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Another glass ceiling has been smashed with named the 13th Chief Justice of the Australian High Court.

She has spent her formidable legal career rewriting the script of how to not just succeed but to climb to the very pinnacle in the most establishment of careers.

On Monday, more than 113 years since the first chief justice of the High Court was sworn in and 30 years after the first woman sat on its bench, Justice Kiefel was sworn in as the court’s first female chief justice. “When I came to the bar in 1975, there were very few women members of the profession,” Justice Kiefel said shortly after taking the oaths of office and allegiance”.

This is not the occasion to consider why this was so. The point presently to be made is that this has changed and so has the composition of this court. In more recent times, the appointment of more women to this court recognises that there are now women who have the necessary legal ability and experience as well as the personal qualities to be a justice of this court. There seems no reason to think that that situation will not be maintained in the future. It may well improve.”

After leaving school shortly before she turned 15, Justice Kiefel completed her high school studies at night while working as a legal secretary.

She was admitted to the bar at the age of 21 but her “demanding intelligence” and “unerring instinct for the critical issue in a case“, as Attorney-General George Brandis put it, were not always enough to overcome potential clients’ anxiety about engaging the services of a woman.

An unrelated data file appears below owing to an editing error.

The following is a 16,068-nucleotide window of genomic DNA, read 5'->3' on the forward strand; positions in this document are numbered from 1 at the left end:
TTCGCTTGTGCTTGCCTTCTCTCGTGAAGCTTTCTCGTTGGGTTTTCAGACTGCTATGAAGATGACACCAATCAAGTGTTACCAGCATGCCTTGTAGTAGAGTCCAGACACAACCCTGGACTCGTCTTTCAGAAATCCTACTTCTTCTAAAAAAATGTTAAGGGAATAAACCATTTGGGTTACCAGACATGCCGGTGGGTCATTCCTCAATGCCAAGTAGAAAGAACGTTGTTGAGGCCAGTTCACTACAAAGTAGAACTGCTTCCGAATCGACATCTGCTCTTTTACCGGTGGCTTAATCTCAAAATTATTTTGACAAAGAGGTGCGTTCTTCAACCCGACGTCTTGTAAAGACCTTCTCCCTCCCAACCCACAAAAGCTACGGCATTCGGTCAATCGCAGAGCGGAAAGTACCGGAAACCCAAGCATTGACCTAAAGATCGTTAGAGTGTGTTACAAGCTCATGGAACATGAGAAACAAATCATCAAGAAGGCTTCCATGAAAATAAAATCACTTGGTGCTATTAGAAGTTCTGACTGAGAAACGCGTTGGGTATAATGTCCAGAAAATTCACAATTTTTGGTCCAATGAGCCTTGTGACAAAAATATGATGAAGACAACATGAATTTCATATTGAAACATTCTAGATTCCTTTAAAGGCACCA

When Senator Brandis worked as Justice Kiefel’s junior on a case about the Goondiwindi saleyards he recalled that “our rather blokey clients, representatives of three of the great pastoral houses, Dalgetys, Elders and Primac, were initially a little hesitant about retaining a woman silk, but yielded to my assurance that you were one of the best in the business“.

Needless to say, by the end of the case, you had them eating out of your hand,” Senator Brandis said.

Justice Kiefel promised that under her leadership the High Court would assist all other courts by “providing decisions which are clear and which offer practical guidance“.

She also pledged to continue the court’s role in promoting “public understanding and an appreciation of the Australian constitution, its history and contemporary relevance“.

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